Tag Archives: railroad

Sepia Photography – Featured Art Prints

My featured Art Print this week is actually four of them from my Sepia Photography Gallery. They are: “ Logging Tools” – “Mine Cart” – “Wagon Wheel Hub” and “Cedar Rapids Barn”. I’m featuring four prints to illustrate some examples of the type of shots I think make good sepia tone photographs.

Dating back to the 1880’s, sepia toning was a chemical change used on black and white photographs to give them a warmer look and to enhance the archival qualities. Today, we associate the look with old historic photographs. With the advent of digital photo manipulation, it is very easy to recreate that look on any photograph. I use it to support a look that I associate with the tone as being old, historic and rustic. The type of subject matter that I convert to a sepia tone fits into that category and is what comprises my Sepia Photography Gallery.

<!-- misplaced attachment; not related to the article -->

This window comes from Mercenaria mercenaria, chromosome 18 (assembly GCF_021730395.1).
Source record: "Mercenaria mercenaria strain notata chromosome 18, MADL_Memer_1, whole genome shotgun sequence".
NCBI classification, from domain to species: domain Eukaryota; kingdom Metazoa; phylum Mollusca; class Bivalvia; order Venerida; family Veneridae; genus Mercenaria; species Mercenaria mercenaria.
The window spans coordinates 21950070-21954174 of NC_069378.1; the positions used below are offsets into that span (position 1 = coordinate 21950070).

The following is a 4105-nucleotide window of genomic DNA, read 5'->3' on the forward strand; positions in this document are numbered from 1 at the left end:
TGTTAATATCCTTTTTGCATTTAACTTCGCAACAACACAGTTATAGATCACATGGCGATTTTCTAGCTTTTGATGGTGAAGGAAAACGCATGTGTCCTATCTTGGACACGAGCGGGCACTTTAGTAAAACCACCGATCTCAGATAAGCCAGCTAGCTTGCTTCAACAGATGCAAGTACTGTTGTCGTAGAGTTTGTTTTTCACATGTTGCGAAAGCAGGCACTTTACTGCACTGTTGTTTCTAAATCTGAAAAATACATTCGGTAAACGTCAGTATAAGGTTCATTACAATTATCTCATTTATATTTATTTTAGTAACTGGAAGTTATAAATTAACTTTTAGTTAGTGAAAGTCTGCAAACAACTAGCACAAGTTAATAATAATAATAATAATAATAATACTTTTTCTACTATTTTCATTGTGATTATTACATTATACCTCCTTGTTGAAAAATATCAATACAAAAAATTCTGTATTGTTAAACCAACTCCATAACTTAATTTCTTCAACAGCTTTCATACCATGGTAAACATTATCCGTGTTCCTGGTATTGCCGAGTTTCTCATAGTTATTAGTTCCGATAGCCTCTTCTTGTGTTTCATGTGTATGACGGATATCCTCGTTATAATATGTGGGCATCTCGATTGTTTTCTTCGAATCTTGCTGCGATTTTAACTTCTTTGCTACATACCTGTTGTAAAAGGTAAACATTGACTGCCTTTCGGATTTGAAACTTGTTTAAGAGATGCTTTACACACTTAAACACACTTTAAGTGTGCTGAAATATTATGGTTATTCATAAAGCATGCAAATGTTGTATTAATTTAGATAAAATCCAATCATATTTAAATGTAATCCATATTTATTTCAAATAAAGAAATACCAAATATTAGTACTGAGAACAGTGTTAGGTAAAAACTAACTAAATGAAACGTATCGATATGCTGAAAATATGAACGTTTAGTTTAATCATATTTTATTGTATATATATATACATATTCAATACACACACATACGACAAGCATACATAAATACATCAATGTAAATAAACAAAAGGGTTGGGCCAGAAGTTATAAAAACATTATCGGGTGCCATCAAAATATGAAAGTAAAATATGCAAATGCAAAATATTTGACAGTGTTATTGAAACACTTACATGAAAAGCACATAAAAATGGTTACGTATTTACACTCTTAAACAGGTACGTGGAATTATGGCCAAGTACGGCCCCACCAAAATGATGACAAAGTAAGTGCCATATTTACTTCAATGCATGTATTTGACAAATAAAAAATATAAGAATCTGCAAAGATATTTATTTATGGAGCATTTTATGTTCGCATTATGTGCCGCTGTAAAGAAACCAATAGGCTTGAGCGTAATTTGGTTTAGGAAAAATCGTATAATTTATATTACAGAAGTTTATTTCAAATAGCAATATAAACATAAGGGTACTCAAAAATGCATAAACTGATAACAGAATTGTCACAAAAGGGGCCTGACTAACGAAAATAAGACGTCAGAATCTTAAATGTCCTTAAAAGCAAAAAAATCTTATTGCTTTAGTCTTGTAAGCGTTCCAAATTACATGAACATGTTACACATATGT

My first example is from the Issaquah, Washington Railroad Depot Museum, which was built in 1889. This particular train station was an important stop between the mountain towns in the Cascades and Seattle. Issaquah became a point of export for timber, thus the example of tools used to handle the transportation of timber. By it’s very nature, this shot depicts elements dating back to the time of sepia, so it seems pretty natural to show it with those tones.

The next photograph is from the same museum, but depicts a different industry that the area was well-known for; mining. This is another obvious use of the sepia tone to create that old rustic look.

The third shot is an old west wagon wheel I found as part of the ambience for shops set up like an old west town in Cave Creek, Arizona. Again, this seems obvious due to the historic factor of the subject matter.